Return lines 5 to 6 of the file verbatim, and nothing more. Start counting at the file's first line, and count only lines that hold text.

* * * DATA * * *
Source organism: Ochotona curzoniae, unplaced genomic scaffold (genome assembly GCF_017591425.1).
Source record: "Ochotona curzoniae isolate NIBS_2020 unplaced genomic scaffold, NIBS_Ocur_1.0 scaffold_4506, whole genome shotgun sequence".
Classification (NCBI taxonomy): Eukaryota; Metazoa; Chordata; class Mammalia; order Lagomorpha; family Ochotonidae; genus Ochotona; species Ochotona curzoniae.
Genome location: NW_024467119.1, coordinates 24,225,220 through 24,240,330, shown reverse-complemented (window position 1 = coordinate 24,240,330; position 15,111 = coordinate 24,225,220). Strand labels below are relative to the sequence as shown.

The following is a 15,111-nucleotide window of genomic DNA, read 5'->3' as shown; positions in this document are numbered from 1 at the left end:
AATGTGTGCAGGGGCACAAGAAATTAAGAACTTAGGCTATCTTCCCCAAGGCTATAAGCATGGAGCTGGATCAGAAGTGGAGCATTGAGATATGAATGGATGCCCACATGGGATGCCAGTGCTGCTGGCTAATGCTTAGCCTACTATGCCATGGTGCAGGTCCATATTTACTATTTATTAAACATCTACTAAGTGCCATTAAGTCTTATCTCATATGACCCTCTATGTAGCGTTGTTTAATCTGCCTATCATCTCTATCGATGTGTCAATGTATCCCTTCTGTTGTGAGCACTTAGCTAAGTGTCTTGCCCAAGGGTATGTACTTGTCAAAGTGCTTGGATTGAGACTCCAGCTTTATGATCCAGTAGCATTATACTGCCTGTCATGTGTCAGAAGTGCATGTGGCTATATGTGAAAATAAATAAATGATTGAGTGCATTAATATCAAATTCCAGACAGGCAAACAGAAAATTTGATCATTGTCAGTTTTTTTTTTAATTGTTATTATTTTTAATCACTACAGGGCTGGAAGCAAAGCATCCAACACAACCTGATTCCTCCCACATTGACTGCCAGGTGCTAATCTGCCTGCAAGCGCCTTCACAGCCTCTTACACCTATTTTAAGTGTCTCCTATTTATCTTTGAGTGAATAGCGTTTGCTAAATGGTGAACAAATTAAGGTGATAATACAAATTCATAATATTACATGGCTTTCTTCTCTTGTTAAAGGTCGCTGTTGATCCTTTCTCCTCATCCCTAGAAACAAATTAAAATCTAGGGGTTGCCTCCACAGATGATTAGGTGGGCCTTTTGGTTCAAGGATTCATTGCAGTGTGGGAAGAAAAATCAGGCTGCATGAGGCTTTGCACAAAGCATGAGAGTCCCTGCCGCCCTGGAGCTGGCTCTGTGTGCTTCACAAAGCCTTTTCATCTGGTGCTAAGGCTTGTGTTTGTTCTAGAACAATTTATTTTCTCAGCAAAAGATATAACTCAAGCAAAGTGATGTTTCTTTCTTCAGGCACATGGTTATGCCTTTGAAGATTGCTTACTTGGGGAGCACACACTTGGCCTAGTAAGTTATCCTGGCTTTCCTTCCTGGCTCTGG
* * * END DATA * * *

The following is a 15,111-nucleotide window of genomic DNA, read 5'->3' as shown; positions in this document are numbered from 1 at the left end:
AATGTGTGCAGGGGCACAAGAAATTAAGAACTTAGGCTATCTTCCCCAAGGCTATAAGCATGGAGCTGGATCAGAAGTGGAGCATTGAGATATGAATGGATGCCCACATGGGATGCCAGTGCTGCTGGCTAATGCTTAGCCTACTATGCCATGGTGCAGGTCCATATTTACTATTTATTAAACATCTACTAAGTGCCATTAAGTCTTATCTCATATGACCCTCTATGTAGCGTTGTTTAATCTGCCTATCATCTCTATCGATGTGTCAATGTATCCCTTCTGTTGTGAGCACTTAGCTAAGTGTCTTGCCCAAGGGTATGTACTTGTCAAAGTGCTTGGATTGAGACTCCAGCTTTATGATCCAGTAGCATTATACTGCCTGTCATGTGTCAGAAGTGCATGTGGCTATATGTGAAAATAAATAAATGATTGAGTGCATTAATATCAAATTCCAGACAGGCAAACAGAAAATTTGATCATTGTCAGTTTTTTTTTTAATTGTTATTATTTTTAATCACTACAGGGCTGGAAGCAAAGCATCCAACACAACCTGATTCCTCCCACATTGACTGCCAGGTGCTAATCTGCCTGCAAGCGCCTTCACAGCCTCTTACACCTATTTTAAGTGTCTCCTATTTATCTTTGAGTGAATAGCGTTTGCTAAATGGTGAACAAATTAAGGTGATAATACAAATTCATAATATTACATGGCTTTCTTCTCTTGTTAAAGGTCGCTGTTGATCCTTTCTCCTCATCCCTAGAAACAAATTAAAATCTAGGGGTTGCCTCCACAGATGATTAGGTGGGCCTTTTGGTTCAAGGATTCATTGCAGTGTGGGAAGAAAAATCAGGCTGCATGAGGCTTTGCACAAAGCATGAGAGTCCCTGCCGCCCTGGAGCTGGCTCTGTGTGCTTCACAAAGCCTTTTCATCTGGTGCTAAGGCTTGTGTTTGTTCTAGAACAATTTATTTTCTCAGCAAAAGATATAACTCAAGCAAAGTGATGTTTCTTTCTTCAGGCACATGGTTATGCCTTTGAAGATTGCTTACTTGGGGAGCACACACTTGGCCTAGTAAGTTATCCTGGCTTTCCTTCCTGGCTCTGG